What Ugandan farmers can learn from German fish breeders

A fish breeding facility in Germany. PHOTOS/ Lominda Afedraru

Fish is an important source of protein for millions of people throughout the world yet the world’s natural occurrences are unable to meet the rapidly growing demands for fish.
Breeding fish using aquaculture may help to protect natural resources and ecosystems, while improving for food security. 
However this is only possible if conducted within sustainable technology where environmental, economic and social aspects must be taken into account equally.

As such, scientists at the Leibniz Institute of Freshwater Ecology and Inland Fisheries (IGB) in Berlin Germany are conducting research in fresh water fish breeding using aquaculture and aquaponics technology known as Tomato – Fish technology.
Already Uganda’s scientists at the National Fisheries Resources Research Institute jointly with their colleagues at the Aquaculture Research and Development center in Kanajasi have conducted research using the above technology and deployed it to farmers who are breeding Tialpia and African Cat fish across the country.
However there are lessons Uganda’s scientists and farmers can learn from the Germany experience.

Background 
IGB is Germany's largest and one of the leading international research centres for freshwater fisheries. 
The scientists here include hydrologists, biogeochemists, physicists, microbiologists, evolutionary ecologists, fish ecologists and fisheries biologists conducting research with their colleagues all over the world working under one roof.

The institute collaborates with 70 research institutes across the world with a budget of 14.7 billion Euros in the area of aquarium, climate change, fresh water invasive species, and aquatics living in cold water bodies as well as people rearing Amphibians including cold water fish species.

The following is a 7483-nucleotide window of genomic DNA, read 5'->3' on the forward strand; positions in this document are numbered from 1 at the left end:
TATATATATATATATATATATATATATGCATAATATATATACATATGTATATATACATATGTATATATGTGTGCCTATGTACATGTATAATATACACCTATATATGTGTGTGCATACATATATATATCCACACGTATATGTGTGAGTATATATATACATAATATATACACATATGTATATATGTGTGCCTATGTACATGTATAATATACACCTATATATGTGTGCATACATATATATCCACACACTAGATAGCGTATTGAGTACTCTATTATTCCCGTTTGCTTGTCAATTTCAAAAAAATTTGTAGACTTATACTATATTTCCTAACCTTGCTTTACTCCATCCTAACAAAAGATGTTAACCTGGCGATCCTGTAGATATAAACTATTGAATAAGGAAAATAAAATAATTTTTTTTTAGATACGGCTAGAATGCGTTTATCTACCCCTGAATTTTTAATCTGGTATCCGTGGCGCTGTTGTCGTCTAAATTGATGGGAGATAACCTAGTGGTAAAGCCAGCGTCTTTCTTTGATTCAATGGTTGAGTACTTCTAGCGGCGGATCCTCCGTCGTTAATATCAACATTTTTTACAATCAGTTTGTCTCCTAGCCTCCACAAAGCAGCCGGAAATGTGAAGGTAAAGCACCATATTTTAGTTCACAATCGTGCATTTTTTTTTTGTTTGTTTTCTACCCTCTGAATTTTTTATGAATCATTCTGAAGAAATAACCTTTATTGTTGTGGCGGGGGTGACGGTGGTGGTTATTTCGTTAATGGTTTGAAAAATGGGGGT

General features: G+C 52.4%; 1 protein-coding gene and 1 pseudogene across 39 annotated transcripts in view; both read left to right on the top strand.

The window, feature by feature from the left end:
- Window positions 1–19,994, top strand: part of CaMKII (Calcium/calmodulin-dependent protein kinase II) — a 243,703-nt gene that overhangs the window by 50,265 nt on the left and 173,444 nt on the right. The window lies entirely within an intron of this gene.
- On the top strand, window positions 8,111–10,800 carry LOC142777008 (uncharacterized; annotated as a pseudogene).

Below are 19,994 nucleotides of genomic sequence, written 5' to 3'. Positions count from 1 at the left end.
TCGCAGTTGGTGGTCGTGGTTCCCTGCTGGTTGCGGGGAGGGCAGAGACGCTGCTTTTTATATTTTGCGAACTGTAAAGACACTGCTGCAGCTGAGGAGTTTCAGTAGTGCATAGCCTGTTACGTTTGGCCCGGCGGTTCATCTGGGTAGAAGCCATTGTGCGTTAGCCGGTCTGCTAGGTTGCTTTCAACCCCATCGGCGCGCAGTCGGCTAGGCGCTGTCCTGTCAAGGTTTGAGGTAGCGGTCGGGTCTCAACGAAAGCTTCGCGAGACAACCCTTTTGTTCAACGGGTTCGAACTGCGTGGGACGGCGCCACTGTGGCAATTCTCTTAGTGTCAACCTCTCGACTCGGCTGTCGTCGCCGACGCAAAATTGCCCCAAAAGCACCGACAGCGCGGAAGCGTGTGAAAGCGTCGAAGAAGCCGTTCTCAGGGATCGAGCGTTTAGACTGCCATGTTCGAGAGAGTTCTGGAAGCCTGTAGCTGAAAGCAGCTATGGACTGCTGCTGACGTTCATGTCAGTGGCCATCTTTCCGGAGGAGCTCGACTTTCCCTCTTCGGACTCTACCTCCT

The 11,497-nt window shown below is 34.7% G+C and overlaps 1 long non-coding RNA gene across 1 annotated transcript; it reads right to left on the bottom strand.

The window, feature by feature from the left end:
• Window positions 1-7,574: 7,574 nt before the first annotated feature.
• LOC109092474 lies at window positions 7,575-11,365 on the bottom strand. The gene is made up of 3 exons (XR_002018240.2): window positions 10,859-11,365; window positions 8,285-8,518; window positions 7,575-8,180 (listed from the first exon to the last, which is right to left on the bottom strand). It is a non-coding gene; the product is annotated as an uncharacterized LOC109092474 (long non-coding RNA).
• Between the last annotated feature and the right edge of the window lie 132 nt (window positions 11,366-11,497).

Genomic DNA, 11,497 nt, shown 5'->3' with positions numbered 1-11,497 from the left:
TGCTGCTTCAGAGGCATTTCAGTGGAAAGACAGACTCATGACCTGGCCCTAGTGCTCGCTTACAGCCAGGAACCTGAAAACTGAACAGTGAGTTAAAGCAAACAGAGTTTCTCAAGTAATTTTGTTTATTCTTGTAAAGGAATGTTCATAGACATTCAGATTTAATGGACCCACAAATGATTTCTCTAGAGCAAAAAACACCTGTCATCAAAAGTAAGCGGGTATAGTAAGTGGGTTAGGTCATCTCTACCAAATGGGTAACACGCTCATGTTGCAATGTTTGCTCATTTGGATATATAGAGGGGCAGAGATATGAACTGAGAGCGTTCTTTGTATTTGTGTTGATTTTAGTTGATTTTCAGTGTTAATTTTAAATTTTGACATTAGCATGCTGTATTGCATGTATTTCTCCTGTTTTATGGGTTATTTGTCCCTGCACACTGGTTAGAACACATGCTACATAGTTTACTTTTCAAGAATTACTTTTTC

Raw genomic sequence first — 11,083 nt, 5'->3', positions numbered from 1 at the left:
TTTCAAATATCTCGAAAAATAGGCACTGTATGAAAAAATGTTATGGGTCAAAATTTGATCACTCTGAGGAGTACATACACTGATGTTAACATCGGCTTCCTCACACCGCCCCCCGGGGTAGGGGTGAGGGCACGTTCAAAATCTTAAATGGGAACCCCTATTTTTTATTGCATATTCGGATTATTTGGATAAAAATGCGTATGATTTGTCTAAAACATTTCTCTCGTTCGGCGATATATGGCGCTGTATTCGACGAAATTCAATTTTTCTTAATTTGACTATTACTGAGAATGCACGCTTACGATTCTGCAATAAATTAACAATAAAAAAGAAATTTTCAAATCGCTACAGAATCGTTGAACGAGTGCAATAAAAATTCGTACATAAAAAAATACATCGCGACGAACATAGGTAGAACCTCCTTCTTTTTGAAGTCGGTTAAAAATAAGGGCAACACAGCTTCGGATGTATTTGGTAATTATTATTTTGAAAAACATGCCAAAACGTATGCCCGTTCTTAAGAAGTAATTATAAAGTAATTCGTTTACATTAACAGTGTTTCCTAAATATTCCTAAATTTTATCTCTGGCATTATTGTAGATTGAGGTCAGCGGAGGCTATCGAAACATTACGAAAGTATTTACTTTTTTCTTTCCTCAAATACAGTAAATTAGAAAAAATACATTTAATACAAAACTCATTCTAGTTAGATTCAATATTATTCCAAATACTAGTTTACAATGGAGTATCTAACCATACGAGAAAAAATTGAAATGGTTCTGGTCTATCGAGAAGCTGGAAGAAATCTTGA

Currently the fish ecologists and fisheries biologists began a trail focusing on use of aquaculture and aquaponics technology known as Tomato – Fish technology which is combined fish and vegetable farming with the aim of saving usage of water, energy, artificial fertilizer and space.
They are doing this with an aim to reduce emissions in food production. The scientists are also using their expertise in fish genetics and reproduction to protect the fish species of interest.
The team communicates their research outcomes to different stakeholders and practicing partners in a targeted manner ensuring that the scientific findings are transferred to practicing farmers and partners without delay.  
As such the reporter caught up with the scientists at the Institute and below are the details.

What scientists at the Institute are doing?
Nadja Neumann, the communications officer of the Institute while giving background of the IGB noted that it was founded in 1995 as an arm of the Leibniz Association located in Berlin and Brandenburg.
It is an association of 97 independent institutes organized in thematic sections with regular exchange programmes in a disciplinary cooperation in research alliance and networks on knowledge based evidence.
“Our core aim is to research for future of our freshwaters with our scientists seeking to understand fundamental processes that shape our fresh waters and their biotic communities. We investigate how these systems respond to natural and anthropogenic environmental changes,” she notes.
The institute cooperation contains 11 joint professorship with 4 universities and they have contractual agreements with 70 research institutes across the world and 390 employees.

Aquaculture and aquaponics research
Global challenge of feeding the world

Professor Werner Kloas, the head of department fish biology, fisheries and aquaculture explained that by 2050, the world will need to feed 2 billion people or more and this is possible using advanced technologies developed by scientists such as high quality animal and fish protein.
However, there is the challenge of shrinking resources which include, space, water, nutrients, animal and fish protein, pollution, climate change, over fishing, war, pandemics and negative impacts caused by unsustainable farming practices.
He recommends that global demands require a change in concept of water, energy and nutrient management footprints as well as reduction for water food energy nexus.

This can be done by communities saving water use, its reuse, recycling nutrient management, energy saving and alteration of energy use.
Aquaculture technology
Prof Kloas defined aquaculture technology as rearing of aquatics organisms such as fish, mussels (crocodiles) and plants under a confined controlled condition including artificial reproduction, nourishing and protection against diseases and their enemies.
To him if farmers adopt this technology which most of them have done including those in Africa and Uganda, this will save the fresh water resources because closed recirculation of the technology in indoor facilities will lead to protection of the environment and no gas emissions into the environment.